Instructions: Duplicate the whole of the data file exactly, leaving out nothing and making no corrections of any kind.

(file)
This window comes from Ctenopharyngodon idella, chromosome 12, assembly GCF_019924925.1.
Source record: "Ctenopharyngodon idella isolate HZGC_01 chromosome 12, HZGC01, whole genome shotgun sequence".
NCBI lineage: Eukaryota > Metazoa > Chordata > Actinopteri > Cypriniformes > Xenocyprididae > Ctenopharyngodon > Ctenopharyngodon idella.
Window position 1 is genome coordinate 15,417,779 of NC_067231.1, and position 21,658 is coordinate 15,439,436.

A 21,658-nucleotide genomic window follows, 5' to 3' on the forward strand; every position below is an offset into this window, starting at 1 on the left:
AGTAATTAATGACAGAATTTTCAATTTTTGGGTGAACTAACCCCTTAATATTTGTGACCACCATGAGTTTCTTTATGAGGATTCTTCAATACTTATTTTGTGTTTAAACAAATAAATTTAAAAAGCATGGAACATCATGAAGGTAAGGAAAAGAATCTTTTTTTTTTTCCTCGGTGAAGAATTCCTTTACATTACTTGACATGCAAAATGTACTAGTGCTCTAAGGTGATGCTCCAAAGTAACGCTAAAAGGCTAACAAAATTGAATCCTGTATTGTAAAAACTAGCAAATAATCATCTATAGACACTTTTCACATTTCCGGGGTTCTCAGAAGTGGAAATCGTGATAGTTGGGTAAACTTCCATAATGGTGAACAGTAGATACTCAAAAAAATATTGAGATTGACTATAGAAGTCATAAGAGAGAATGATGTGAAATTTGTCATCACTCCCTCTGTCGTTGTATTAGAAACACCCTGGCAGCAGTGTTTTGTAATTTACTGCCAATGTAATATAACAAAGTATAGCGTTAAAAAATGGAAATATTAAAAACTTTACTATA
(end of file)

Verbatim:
This window comes from Ctenopharyngodon idella, chromosome 12, assembly GCF_019924925.1.
Source record: "Ctenopharyngodon idella isolate HZGC_01 chromosome 12, HZGC01, whole genome shotgun sequence".
NCBI lineage: Eukaryota > Metazoa > Chordata > Actinopteri > Cypriniformes > Xenocyprididae > Ctenopharyngodon > Ctenopharyngodon idella.
Window position 1 is genome coordinate 15,417,779 of NC_067231.1, and position 21,658 is coordinate 15,439,436.

A 21,658-nucleotide genomic window follows, 5' to 3' on the forward strand; every position below is an offset into this window, starting at 1 on the left:
AGTAATTAATGACAGAATTTTCAATTTTTGGGTGAACTAACCCCTTAATATTTGTGACCACCATGAGTTTCTTTATGAGGATTCTTCAATACTTATTTTGTGTTTAAACAAATAAATTTAAAAAGCATGGAACATCATGAAGGTAAGGAAAAGAATCTTTTTTTTTTTCCTCGGTGAAGAATTCCTTTACATTACTTGACATGCAAAATGTACTAGTGCTCTAAGGTGATGCTCCAAAGTAACGCTAAAAGGCTAACAAAATTGAATCCTGTATTGTAAAAACTAGCAAATAATCATCTATAGACACTTTTCACATTTCCGGGGTTCTCAGAAGTGGAAATCGTGATAGTTGGGTAAACTTCCATAATGGTGAACAGTAGATACTCAAAAAAATATTGAGATTGACTATAGAAGTCATAAGAGAGAATGATGTGAAATTTGTCATCACTCCCTCTGTCGTTGTATTAGAAACACCCTGGCAGCAGTGTTTTGTAATTTACTGCCAATGTAATATAACAAAGTATAGCGTTAAAAAATGGAAATATTAAAAACTTTACTATA